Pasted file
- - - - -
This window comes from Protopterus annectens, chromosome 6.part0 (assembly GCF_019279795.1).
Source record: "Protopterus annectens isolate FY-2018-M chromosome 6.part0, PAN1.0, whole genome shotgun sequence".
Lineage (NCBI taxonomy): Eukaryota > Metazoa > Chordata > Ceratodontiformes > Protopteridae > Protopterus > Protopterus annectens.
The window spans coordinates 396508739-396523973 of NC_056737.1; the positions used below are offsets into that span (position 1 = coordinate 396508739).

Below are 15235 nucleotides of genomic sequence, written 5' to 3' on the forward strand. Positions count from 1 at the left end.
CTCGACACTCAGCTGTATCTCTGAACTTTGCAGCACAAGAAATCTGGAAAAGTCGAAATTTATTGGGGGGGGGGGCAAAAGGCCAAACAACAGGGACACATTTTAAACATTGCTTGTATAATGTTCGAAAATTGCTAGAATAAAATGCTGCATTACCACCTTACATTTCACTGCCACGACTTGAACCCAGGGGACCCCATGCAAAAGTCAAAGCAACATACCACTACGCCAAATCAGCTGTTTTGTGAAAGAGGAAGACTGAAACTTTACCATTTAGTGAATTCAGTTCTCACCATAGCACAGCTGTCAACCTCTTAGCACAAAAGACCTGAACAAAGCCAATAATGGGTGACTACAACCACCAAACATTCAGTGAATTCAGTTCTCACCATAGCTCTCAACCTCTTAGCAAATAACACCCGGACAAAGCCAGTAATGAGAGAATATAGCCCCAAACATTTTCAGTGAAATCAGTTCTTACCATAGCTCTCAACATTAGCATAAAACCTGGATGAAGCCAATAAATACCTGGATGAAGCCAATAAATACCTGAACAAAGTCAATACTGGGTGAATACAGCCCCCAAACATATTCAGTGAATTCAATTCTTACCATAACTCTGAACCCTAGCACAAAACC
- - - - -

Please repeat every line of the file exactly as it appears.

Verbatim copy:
This window comes from Protopterus annectens, chromosome 6.part0 (assembly GCF_019279795.1).
Source record: "Protopterus annectens isolate FY-2018-M chromosome 6.part0, PAN1.0, whole genome shotgun sequence".
Lineage (NCBI taxonomy): Eukaryota > Metazoa > Chordata > Ceratodontiformes > Protopteridae > Protopterus > Protopterus annectens.
The window spans coordinates 396508739-396523973 of NC_056737.1; the positions used below are offsets into that span (position 1 = coordinate 396508739).

Below are 15235 nucleotides of genomic sequence, written 5' to 3' on the forward strand. Positions count from 1 at the left end.
CTCGACACTCAGCTGTATCTCTGAACTTTGCAGCACAAGAAATCTGGAAAAGTCGAAATTTATTGGGGGGGGGGGCAAAAGGCCAAACAACAGGGACACATTTTAAACATTGCTTGTATAATGTTCGAAAATTGCTAGAATAAAATGCTGCATTACCACCTTACATTTCACTGCCACGACTTGAACCCAGGGGACCCCATGCAAAAGTCAAAGCAACATACCACTACGCCAAATCAGCTGTTTTGTGAAAGAGGAAGACTGAAACTTTACCATTTAGTGAATTCAGTTCTCACCATAGCACAGCTGTCAACCTCTTAGCACAAAAGACCTGAACAAAGCCAATAATGGGTGACTACAACCACCAAACATTCAGTGAATTCAGTTCTCACCATAGCTCTCAACCTCTTAGCAAATAACACCCGGACAAAGCCAGTAATGAGAGAATATAGCCCCAAACATTTTCAGTGAAATCAGTTCTTACCATAGCTCTCAACATTAGCATAAAACCTGGATGAAGCCAATAAATACCTGGATGAAGCCAATAAATACCTGAACAAAGTCAATACTGGGTGAATACAGCCCCCAAACATATTCAGTGAATTCAATTCTTACCATAACTCTGAACCCTAGCACAAAACC